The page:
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Dan Brown: Angels and Demons

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Hold up! Before you read on, please read this...

This post was published more than 14 years ago

I keep old posts on the site because I often enjoy reading old content on other people's sites. It can be interesting to see how views have changed over time: for example, how my strident teenage views have, to put it mildly, mellowed.

I'm not a believer in brushing the past under the carpet. I've written some offensive rubbish on here in the past: deleting it and pretending it never happened doesn't change that. I hope that stumbling across something that's 14 years old won't offend anyone anew, because I hope that people can understand that what I thought and felt and wrote about then is probably very different to what I think and feel and wrote about now. It's a relic of an (albeit recent) bygone era.

So, given the age of this post, please bear in mind:

  • My views may well have changed in the last 14 years. I have written some very silly things over the years, many of which I find utterly cringeworthy today.
  • This post might use words or language in ways which I would now consider highly inappropriate, offensive, embarrassing, or all three.
  • Factual information might be outdated.
  • Links might be broken, and embedded material might not appear properly.

Okay. Consider yourself duly warned. Read on...

This is another deeply predictable book by Dan Brown. At least when I read The Da Vinci Code the plot seemed original. Unfortunately, this time it didn’t. These two books have virtually identical plots, just using people in place of objects. You could see the ‘surprising’ ending a mile off, and some passages were extremely frustrating to read.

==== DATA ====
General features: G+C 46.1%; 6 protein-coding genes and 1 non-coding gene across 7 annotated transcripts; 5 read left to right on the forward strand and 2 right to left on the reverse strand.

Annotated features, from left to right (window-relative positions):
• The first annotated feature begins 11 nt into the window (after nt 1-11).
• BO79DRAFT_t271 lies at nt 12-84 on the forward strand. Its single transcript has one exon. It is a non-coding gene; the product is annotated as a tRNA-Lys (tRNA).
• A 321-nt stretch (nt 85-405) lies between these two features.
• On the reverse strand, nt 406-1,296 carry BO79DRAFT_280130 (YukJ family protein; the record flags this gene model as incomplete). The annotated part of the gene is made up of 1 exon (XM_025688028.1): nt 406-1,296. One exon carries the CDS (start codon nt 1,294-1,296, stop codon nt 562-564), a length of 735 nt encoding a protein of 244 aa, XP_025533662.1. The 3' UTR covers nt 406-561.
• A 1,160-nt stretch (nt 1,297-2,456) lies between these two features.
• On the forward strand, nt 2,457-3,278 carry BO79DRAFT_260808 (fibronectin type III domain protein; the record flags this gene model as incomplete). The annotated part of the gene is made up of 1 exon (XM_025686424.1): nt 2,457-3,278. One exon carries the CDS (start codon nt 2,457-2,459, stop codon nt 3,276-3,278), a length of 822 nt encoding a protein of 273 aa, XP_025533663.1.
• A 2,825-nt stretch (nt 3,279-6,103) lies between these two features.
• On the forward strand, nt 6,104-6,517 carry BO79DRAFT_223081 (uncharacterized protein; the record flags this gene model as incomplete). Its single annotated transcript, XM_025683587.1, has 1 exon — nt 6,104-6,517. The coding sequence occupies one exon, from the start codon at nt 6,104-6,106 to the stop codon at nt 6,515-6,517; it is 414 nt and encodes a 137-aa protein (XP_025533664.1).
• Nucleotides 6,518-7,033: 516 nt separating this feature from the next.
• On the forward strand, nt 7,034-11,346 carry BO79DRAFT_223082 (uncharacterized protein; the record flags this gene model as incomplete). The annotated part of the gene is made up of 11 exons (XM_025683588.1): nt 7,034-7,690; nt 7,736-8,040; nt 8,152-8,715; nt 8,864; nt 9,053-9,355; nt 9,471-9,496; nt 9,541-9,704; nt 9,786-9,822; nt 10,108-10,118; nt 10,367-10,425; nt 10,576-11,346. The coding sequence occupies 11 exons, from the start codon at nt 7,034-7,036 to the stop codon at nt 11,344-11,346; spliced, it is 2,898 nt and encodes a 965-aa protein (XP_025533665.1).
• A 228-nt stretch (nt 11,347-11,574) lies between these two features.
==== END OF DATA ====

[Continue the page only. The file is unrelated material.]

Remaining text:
Let me provide you with an example…

‘My father could argue two sides of a Mobius Strip.’

Quite funny, a fairly astute and witty comment.

Langdon laughed, picturing the artful crafting of a Mobius Strip

A little flowery, what with all the ‘artful crafting’ poop. It’s hardly difficult to ‘craft’ a Mobius strip, school kids across the globe do it regularly.

a twisted ring of paper, which technically possessed only one side.

Yes, we know what a Mobius strip is. You’d have to be pretty slow not to know. And I particularly like the italics, just to emphasise what an amazing point he’s making.

Langdon has first seen the single-sided shape in the artwork of M. C. Escher.

No, Langdon would first have seen it when he was in short pants at school.

Why does Mr Brown insist on making a meal of the smallest points? He does a similar thing later on, taking two paragraphs to explain what a relief is (the artform, that is, not the relief you get when reaching the end of one of these tedious passages) – eventually explaining it in terms of the picture on the back of a penny.

One point at which I actually laughed out loud was this:

Glick’s first monthly review had come back filled with superlatives – resourceful, sharp, dependable.

If it was so filled with superlatives, why is it that the author cannot list even one. Or doesn’t he know what a superlative is?

The storyline is good, and it’s an entertaining book, but don’t expect anything deep and meaningful (and try not to cringe when he tries to include philosphical comments) and try not to get too frustrated with some of the more tedious, unnecessary explanations.

This 421st post was filed under: Book Club.

Some recently published posts

What I’ve been reading this month / November 2019, 5 minutes long

What I’ve been reading this month / October 2019, 3 minutes long

What I’ve been reading this month / September 2019, 6 minutes long

What I’ve been reading this month / August 2019, 7 minutes long

A flying visit to Copenhagen / July 2019, 9 minutes long

Some random old posts

Don’t you just love American patriotism? / April 2005, 1 minute long

The trouble with Pat / March 2006, 4 minutes long

Review: Bad Pharma by Ben Goldacre / March 2013, 6 minutes long

A tale of 500,000 illegal immigrants / July 2005, 3 minutes long

CCleaner / June 2005, Less than a minute long

Why Charlie’s a ‘quitter’ / January 2006, 1 minute long


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